9 Brave Ways To Talk To Your Kids About Cruelty And Violence

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Discussing Grief WIth Your Kids

Violence is everywhere ... or so it seems every time you turn on the radio or scroll through the news.

Whether it's a national conversation about violence against black men in police custody, random and brutal mass school shootings, or violent stories that hit close to home (like the recent horrific "Mansion Murders" where I live in Washington DC) —it's hard to escape stories of senseless violence. 

Absorbing such grim realities is difficult enough for us parents; for kids it's even more traumatizing and difficult.

Knowing what to say (or not say) to our children about these incidents is one of the biggest challenges parents face.

We know we must prepare our kids for the realities of the world, yet exposing them to gory details often does more harm than good.

Every parent must navigate finding the right balance for their family. To help, here are nine smart strategies for talking to your kids about violence.

1. Allow yourself to process the incident first. Just like we put our own oxygen mask on first before helping others — talk with your spouse, friends, or family to help you clarify and process your feelings prior to discussing the matter with your kids. This improves your ability to listen to them and dedicate your conversation to their experience when the time comes.

2. Ask what they know. Unfortunately, we can't always control what our kids see and hear from outside sources. TV, radio, the internet, peers at school, or other adults discussing the incident nearby ... kids pick up on what's going on whether you raise the topic or not. So when you set out to talk to your child, start by asking what they already know (or think they know) and how they're feeling about it. This helps you frame your discussion.

3. Listen and convey empathy. When helping kids process a tragedy, let their responses guide your conversation. If they're afraid, validate that their feelings make sense. Then, talk about what you do to stay safe. You can offer age-appropriate specifics, or leave your response vague depending on what your child needs to hear. Assure your children that you'll do everything in your power to ensure their safety. Kids want assurance that we, as parents, have their backs.

4. Answer questions in small doses. A little bit goes a long way. Aim to tell them only as much as they seem curious to know. Kids have a remarkable capacity to let us know us what they can handle, if we listen for those cues. Give answers to their question and then pause to see if your child asks for more information. Don't offer more than they request (especially additional graphic details or frightening insights).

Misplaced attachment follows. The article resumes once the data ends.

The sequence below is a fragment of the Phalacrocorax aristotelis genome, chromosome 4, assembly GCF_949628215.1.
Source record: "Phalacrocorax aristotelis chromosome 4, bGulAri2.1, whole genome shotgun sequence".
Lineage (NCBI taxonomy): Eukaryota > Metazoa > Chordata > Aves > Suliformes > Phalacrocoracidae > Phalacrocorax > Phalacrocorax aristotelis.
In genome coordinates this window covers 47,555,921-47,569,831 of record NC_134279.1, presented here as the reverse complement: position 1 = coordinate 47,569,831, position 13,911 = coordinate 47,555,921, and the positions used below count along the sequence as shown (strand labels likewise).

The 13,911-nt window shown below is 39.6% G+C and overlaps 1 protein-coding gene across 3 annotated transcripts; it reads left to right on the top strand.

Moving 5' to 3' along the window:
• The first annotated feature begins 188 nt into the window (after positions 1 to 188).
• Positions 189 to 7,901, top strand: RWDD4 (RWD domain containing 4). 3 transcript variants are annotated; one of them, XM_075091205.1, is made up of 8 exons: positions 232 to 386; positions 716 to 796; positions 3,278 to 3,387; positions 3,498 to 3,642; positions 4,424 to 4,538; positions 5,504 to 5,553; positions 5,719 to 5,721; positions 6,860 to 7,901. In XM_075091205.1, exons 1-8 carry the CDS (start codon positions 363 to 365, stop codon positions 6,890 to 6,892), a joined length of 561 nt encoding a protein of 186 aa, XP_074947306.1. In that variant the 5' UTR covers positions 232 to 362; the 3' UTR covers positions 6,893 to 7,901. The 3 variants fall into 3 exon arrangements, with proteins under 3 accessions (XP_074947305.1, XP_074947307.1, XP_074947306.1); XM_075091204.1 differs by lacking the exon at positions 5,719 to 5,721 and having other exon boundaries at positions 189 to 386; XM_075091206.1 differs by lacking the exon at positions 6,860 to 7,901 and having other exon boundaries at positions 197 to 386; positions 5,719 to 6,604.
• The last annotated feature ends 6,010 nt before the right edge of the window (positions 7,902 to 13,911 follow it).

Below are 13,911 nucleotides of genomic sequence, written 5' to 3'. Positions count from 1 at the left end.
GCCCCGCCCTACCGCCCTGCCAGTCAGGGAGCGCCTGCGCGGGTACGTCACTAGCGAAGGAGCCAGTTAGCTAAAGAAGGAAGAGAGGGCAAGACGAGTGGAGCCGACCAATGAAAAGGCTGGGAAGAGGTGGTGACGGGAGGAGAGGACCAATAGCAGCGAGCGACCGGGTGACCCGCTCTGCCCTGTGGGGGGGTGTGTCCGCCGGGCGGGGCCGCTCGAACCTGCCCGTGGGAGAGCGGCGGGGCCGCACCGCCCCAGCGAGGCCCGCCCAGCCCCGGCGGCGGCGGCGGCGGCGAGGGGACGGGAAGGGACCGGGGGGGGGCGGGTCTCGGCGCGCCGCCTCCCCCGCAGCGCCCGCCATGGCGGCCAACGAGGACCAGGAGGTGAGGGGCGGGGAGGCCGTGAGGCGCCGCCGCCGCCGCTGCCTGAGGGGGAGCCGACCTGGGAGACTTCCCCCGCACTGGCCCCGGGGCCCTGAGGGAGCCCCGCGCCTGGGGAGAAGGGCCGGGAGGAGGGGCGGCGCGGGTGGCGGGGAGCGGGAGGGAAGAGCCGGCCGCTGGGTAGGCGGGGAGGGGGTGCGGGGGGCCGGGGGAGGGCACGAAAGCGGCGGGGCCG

5. Limit media intake and watch with your kids. Following the story and staying abreast of updated news is a natural response to a troubling incident. But repeat exposure to scary news actually increases stress for our kids ... and sometimes even elevates their own violent behavior. Aim to watch media together, readying yourself with every new element to listen to your child's understanding of it and then adjust the conversation appropriately.

6. Acknowledge that suffering happens. Perhaps the hardest part of reconciling a brutal event is imagining the suffering of the victims. It's a place we often get stuck, challenging us to find appropriate words to comfort those around us (and ourselves). This is when it's vital to validate their feelings, and perhaps let them know how you feel and what helps you cope. This positively models to them that not always knowing how to handle something is ok talking about it helps.

7. Share your beliefs about death. If you believe in heaven or an afterlife, say so. Tell you children what you believe. At the very least, let them know that death brings about a relief from suffering for those who pass on. Teach children that remembering a loved one, or a victim, is how we keep their memory alive.

8. Move forward from loss to legacy. In thinking about the victims, and their untimely and unfair death, consider asking your children what that person's legacy is to those of us still here. This allows your child to think about meaning — nudging them to move towards something active and positive, and away from the gruesome circumstances of the tragedy itself. If this step strikes a chord with your child, consider talking about how your family can honor that legacy.

9. Look for the positive. Tragedy and crises bring people together, and often brings out the best in people. Seeing the best in humanity is a comfort during a time of crisis. A favorite soother of children, PBS's Fred Rogers gives his mother's best advice in a time of crisis, "Look for the helpers. You will always find people who are helping."

Listening to and talking with children about violence in the news isn't easy, I know. But avoiding those hard conversations hinders our children's growth.

It's best to bring hard topics up with children directly and then truly listen to their feelings on that matter. This lets our children know we're here for them, they can handle this, and that you're here to help them.

Scary things in the world happen, but you and your children can handle it when you face it ... together.

Keep up the open dialogue with your kids, and if you feel like you could use a bit more help with parenting, sign up for my parenting blog, or check out my website, where you'll find a wealth of information on parenting, communication, and wellness.